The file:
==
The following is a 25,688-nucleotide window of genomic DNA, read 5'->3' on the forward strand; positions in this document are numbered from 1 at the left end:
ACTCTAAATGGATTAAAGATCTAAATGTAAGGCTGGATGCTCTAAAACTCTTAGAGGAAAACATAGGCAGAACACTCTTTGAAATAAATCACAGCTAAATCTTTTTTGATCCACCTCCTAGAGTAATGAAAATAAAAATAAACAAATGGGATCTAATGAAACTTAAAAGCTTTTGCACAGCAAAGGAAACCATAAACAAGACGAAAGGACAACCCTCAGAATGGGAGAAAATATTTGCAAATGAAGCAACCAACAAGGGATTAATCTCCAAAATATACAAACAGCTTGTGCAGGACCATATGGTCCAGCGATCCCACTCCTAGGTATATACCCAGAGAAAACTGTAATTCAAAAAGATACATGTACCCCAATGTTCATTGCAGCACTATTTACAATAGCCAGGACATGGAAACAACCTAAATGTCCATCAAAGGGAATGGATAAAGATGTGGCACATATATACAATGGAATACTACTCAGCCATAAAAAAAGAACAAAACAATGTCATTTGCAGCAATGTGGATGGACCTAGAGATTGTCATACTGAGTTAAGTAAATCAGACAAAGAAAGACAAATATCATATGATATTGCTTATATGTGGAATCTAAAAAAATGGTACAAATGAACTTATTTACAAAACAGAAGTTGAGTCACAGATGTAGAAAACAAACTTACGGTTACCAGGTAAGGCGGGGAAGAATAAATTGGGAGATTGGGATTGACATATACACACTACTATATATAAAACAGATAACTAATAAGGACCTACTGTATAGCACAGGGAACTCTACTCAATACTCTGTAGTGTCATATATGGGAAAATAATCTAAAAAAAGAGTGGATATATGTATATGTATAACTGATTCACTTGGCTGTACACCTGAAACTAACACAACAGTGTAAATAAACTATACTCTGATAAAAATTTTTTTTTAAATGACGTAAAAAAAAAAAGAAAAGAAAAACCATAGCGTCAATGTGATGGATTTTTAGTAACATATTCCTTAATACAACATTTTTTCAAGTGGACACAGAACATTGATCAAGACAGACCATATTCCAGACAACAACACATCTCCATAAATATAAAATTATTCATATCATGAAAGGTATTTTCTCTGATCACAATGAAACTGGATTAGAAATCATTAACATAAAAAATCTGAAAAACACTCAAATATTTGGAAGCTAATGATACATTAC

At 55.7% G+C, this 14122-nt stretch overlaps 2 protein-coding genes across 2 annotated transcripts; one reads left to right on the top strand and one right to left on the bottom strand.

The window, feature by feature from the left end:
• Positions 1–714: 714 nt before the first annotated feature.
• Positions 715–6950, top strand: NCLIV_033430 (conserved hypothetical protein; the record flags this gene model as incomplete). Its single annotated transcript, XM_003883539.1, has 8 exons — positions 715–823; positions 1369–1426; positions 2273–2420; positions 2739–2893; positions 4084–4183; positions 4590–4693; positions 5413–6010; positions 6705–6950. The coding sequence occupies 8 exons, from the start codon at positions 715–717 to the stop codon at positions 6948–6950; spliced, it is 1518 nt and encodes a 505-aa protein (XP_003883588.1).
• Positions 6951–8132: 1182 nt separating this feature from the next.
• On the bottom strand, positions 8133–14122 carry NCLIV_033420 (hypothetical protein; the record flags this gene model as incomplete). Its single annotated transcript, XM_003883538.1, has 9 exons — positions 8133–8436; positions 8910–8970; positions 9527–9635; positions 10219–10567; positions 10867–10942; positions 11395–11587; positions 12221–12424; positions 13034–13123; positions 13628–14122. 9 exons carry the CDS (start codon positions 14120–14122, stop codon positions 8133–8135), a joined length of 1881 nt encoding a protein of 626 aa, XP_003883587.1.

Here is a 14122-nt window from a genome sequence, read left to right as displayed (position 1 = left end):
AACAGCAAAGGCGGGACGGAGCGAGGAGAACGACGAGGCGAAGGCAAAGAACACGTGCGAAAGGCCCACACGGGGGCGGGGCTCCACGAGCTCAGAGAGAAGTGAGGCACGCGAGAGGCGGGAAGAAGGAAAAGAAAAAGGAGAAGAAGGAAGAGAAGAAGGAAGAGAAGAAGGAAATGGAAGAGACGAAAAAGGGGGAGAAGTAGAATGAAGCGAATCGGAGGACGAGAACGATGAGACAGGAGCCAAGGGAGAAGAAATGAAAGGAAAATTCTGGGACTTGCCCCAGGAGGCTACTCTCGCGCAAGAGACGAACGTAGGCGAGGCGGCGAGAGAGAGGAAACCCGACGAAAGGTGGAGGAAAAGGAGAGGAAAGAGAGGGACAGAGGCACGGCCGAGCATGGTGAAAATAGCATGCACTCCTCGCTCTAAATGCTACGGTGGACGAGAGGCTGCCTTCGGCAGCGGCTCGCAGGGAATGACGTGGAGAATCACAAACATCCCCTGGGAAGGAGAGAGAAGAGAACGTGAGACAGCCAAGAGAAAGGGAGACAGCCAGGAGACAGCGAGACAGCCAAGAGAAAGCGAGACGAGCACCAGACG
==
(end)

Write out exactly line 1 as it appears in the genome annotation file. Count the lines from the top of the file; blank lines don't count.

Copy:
The following is a 25,688-nucleotide window of genomic DNA, read 5'->3' on the forward strand; positions in this document are numbered from 1 at the left end: